From purchase limitations at Costco to possible grocery shortages this holiday season – the COVID-19 pandemic has put a strain on consumers and the businesses that provide many necessary products.
A 2020 study from the National Diaper Bank Network says one-third of American families are experiencing a diaper shortage, likely another casualty of nationwide supply shortages brought forth by the pandemic, experts say.
Supply issues have also caused manufacturers to raise prices, making some products harder to afford.
“Diapers are as essential to a baby's healthy development as a mother's love,” according to the National Diaper Bank Network. “Keeping infants and toddlers clean, dry, and healthy is key to building a solid foundation for all children to reach their full potential.”
Data compiled by the network in March says there are roughly 11.5 million children in the U.S. under the age of 3 – and 20% of those families live under the federal poverty line.
The National Diaper Bank Network says, “Children in low-income families are at greatest risk of suffering the effects of diaper need because many families can't afford diapers.”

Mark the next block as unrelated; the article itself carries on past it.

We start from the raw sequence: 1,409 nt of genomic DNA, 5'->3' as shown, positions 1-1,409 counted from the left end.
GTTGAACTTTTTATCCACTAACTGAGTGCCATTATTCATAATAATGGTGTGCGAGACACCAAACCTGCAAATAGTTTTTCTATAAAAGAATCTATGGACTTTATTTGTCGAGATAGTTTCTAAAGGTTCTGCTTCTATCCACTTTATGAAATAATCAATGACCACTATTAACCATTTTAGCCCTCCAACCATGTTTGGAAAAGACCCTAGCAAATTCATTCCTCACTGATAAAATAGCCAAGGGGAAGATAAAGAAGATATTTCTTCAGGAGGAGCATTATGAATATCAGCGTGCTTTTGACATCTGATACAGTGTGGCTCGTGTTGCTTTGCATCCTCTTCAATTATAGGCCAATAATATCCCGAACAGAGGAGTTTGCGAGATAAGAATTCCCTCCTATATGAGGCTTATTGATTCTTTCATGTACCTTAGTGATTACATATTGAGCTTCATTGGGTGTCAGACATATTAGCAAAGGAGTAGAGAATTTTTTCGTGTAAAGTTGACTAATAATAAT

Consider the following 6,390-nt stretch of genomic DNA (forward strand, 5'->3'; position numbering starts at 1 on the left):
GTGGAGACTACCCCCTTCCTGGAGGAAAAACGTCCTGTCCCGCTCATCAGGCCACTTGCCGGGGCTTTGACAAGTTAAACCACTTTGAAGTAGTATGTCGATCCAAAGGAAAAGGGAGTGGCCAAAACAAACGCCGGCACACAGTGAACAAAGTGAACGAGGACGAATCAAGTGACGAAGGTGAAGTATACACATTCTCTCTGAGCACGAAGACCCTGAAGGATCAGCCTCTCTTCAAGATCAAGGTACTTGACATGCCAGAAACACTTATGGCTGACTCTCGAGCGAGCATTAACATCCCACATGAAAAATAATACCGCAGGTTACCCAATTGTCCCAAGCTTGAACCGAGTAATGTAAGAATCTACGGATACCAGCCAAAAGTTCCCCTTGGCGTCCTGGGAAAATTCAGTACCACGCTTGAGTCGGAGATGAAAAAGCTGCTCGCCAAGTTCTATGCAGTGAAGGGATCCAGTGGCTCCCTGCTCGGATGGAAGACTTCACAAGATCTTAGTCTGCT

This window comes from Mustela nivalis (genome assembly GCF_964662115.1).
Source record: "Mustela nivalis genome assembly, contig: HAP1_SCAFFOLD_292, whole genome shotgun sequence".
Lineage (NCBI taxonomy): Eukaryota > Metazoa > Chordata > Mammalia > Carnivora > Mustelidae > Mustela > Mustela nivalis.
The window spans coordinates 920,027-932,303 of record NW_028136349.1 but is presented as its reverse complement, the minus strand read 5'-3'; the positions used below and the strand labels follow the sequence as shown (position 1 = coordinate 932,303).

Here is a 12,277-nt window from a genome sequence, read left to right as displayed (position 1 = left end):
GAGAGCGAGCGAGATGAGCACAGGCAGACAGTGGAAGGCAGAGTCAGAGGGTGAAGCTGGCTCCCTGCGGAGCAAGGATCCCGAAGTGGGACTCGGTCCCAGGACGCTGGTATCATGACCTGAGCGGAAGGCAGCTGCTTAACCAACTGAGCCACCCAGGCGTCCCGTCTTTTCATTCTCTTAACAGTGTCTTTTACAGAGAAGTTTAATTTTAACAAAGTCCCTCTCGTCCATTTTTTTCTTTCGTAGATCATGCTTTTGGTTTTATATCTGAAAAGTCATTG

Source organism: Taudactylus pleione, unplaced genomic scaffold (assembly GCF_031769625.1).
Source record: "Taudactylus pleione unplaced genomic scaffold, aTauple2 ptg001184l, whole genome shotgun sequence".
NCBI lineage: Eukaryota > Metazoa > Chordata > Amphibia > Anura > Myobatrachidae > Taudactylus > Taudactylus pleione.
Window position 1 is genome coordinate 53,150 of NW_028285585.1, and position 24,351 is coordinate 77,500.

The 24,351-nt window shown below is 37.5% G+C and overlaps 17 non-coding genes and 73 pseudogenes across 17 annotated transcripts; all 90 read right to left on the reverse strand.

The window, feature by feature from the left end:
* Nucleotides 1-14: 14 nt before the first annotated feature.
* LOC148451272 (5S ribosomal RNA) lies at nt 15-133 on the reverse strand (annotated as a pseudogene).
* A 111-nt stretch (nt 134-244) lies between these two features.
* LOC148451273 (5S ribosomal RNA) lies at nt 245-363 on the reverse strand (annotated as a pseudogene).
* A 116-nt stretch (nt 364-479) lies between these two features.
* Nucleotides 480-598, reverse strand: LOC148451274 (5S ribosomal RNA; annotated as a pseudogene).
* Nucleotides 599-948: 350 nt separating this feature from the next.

“Supply chain issues and rising costs of material basic necessities disproportionately impact low-wage families and those living in poverty, and can lead to increased levels of diaper need," Joanne Samuel Goldblum, CEO and founder of the network, told TODAY Parents.
Government aid programs like food stamps don’t cover diapers and the network reports about 20% of poorest Americans spent nearly 14% of their income on diapers in 2014.
Infants on average require up to a dozen diapers per day, which can cost upwards of $80 per month, per child.
As families face a diaper shortage, Costco is reinstating purchase limits on items like toilet paper, water and cleaning supplies, CNBC reported.
Costco’s chief financial officer said last month the retailer has enough product to meet the consumer demand – but is facing delays due to trucking and supplier needs.
This holiday season Americans may also see shortages on their favorite grocery items, as well as higher prices on meat in the coming months.